* Eliglustat hits targets in two late-stage trials - Sanofi
* Sanofi will use data to apply for marketing approval
PARIS Feb 15 Sanofi said its
experimental pill for Gaucher disease met its main targets in
two late-stage studies, which the French drugmaker will use to
bolster its case for regulatory approval.
Eliglustat tartrate could become the first oral treatment
for Gaucher disease - a rare genetic disorder affecting some
10,000 patients - and shake up the market for therapies that
currently have to be injected bi-weekly.
Eliglustat could generate annual sales of $360 million by
2017, according to ThomsonReuters Pharma forecasts.
Patients with Gaucher disease are deficient in an enzyme
that breaks down a certain type of fat, leading to potentially
life-threatening organ damage and bone problems.
The first study, presented at a medical congress on Friday,
compared eliglustat with a placebo, while the second compared it
with Cerezyme, an injectable treatment also sold by Sanofi.
Patients treated with the pill showed a "statistically
significant improvement" in the size of their spleen - which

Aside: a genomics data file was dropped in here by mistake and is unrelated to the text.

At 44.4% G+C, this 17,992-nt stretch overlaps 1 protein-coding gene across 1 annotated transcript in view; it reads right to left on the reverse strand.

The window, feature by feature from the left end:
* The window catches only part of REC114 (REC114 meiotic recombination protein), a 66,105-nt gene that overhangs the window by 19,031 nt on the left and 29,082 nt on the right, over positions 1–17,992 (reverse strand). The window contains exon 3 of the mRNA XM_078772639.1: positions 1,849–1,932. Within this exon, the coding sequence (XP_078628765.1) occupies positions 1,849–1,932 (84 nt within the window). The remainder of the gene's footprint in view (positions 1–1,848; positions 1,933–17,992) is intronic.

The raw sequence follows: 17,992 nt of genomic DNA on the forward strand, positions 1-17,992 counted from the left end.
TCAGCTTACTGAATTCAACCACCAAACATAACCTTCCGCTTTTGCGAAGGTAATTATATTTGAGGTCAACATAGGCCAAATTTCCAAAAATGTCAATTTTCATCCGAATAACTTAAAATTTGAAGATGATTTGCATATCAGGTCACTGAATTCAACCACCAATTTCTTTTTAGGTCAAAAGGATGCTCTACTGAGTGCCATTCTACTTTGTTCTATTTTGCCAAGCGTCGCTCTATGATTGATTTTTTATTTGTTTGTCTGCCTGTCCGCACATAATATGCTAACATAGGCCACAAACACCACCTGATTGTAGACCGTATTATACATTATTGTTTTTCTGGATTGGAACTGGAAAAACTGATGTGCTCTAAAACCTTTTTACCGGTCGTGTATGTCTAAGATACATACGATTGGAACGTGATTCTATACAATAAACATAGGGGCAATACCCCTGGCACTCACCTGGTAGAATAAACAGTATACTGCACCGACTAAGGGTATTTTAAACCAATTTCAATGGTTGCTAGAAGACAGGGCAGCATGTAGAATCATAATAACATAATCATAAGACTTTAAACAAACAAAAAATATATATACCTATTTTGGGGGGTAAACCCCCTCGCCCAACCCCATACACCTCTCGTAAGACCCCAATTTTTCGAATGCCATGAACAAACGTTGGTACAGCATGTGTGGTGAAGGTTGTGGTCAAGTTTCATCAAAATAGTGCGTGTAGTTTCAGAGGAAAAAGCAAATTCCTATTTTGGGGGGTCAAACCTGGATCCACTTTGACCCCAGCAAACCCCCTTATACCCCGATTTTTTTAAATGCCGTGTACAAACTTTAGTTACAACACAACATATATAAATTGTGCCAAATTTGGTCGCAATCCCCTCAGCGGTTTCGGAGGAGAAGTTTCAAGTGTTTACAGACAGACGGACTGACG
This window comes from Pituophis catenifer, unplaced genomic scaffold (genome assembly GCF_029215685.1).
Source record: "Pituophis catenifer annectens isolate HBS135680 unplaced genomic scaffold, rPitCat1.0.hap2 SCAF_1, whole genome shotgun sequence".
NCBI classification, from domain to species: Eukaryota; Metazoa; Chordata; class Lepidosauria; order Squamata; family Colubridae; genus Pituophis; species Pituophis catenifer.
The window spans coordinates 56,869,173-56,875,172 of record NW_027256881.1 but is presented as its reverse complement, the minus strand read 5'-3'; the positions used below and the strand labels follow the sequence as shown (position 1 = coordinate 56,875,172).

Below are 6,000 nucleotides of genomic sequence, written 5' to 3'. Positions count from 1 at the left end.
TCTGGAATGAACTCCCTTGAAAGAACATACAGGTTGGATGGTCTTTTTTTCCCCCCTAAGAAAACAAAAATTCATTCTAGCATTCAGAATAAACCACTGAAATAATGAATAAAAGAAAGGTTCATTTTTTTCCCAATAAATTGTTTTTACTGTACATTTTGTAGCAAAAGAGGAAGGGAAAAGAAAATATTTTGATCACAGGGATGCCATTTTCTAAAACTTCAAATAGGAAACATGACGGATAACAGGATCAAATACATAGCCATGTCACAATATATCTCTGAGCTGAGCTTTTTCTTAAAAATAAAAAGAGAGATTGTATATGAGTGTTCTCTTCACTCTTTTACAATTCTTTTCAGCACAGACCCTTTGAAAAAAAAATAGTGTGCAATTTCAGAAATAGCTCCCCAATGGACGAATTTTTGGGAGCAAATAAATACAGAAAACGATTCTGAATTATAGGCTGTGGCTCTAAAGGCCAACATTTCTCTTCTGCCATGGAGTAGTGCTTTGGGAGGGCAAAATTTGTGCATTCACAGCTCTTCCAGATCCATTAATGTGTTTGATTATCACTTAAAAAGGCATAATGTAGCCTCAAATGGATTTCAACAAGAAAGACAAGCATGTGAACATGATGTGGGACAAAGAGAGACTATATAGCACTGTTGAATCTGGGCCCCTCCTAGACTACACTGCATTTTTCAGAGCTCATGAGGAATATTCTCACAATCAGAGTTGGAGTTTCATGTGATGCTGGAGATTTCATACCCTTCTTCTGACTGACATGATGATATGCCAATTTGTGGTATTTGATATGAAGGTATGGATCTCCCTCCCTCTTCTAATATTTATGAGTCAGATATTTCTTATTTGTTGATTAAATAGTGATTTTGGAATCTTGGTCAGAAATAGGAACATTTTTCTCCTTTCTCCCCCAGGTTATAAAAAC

typically swells as a result of Gaucher disease - without
reporting serious side effects, Sanofi said.
Eliglustat also proved to be as good as Cerezyme at treating
the symptoms of the disease, the drugmaker added.
Full data from the second trial will be presented at a
medical meeting in the second half of 2013, Sanofi said in a
A third late-stage study is currently testing whether the
dosage for eliglustat could be reduced to once from twice daily.
In addition to Cerezyme, which for many years dominated the
Gaucher market and was at one point the most expensive drug in
the world, costing more than $200,000 a year, current treatments
include Shire's Vpriv and Elelyso, sold by Pfizer